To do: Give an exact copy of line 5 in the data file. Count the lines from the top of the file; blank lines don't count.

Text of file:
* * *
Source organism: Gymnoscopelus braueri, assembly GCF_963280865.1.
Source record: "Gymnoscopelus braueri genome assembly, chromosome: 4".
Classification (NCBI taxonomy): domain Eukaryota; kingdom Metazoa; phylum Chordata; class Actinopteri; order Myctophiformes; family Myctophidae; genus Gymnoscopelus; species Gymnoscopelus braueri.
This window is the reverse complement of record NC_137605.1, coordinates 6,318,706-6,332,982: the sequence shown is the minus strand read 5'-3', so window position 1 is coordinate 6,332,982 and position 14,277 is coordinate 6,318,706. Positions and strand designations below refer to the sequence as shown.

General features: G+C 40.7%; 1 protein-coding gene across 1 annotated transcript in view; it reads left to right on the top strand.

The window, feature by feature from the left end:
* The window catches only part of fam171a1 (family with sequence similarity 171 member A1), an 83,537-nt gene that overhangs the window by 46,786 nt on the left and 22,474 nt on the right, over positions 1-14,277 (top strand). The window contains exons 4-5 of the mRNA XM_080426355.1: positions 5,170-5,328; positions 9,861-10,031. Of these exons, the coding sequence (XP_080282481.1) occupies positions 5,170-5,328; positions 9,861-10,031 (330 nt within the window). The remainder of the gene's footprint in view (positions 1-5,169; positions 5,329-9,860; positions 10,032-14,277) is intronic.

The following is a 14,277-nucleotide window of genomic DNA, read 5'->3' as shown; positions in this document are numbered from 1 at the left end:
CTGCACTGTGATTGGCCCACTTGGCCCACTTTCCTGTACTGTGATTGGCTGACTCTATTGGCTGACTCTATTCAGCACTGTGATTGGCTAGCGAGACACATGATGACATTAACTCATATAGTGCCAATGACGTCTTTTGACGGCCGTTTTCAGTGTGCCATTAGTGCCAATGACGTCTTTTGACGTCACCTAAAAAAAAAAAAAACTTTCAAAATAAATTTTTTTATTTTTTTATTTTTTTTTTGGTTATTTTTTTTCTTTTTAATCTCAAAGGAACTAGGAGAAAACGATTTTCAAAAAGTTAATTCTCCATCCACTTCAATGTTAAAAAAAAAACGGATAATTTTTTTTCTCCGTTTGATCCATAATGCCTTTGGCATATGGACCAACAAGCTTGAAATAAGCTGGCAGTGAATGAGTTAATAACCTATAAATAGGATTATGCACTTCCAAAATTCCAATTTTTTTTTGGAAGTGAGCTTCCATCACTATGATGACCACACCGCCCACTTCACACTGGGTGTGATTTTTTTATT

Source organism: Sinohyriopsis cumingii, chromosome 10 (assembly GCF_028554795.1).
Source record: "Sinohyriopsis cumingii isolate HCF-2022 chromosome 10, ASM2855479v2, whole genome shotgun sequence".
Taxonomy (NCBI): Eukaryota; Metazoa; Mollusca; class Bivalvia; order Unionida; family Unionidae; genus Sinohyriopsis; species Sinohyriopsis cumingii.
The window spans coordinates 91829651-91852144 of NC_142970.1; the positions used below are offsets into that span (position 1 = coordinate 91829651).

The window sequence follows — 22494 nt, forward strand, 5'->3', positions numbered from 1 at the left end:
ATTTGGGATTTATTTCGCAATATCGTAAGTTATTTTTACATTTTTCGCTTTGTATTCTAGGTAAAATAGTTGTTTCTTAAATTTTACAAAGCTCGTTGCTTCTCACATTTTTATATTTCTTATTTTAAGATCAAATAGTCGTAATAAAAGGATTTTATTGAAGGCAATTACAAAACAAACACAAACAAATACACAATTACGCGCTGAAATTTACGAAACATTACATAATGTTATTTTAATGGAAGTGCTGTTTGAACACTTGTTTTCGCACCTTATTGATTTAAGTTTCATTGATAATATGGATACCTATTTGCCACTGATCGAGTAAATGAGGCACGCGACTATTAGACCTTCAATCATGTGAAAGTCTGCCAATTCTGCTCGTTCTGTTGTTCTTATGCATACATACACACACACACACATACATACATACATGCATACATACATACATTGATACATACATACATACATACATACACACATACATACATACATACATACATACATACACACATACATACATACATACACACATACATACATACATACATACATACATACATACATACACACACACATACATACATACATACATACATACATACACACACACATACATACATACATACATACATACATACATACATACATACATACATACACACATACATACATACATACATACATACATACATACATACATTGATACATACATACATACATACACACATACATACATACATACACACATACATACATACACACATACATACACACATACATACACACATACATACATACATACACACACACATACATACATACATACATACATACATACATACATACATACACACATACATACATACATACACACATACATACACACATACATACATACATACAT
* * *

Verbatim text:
General features: G+C 40.7%; 1 protein-coding gene across 1 annotated transcript in view; it reads left to right on the top strand.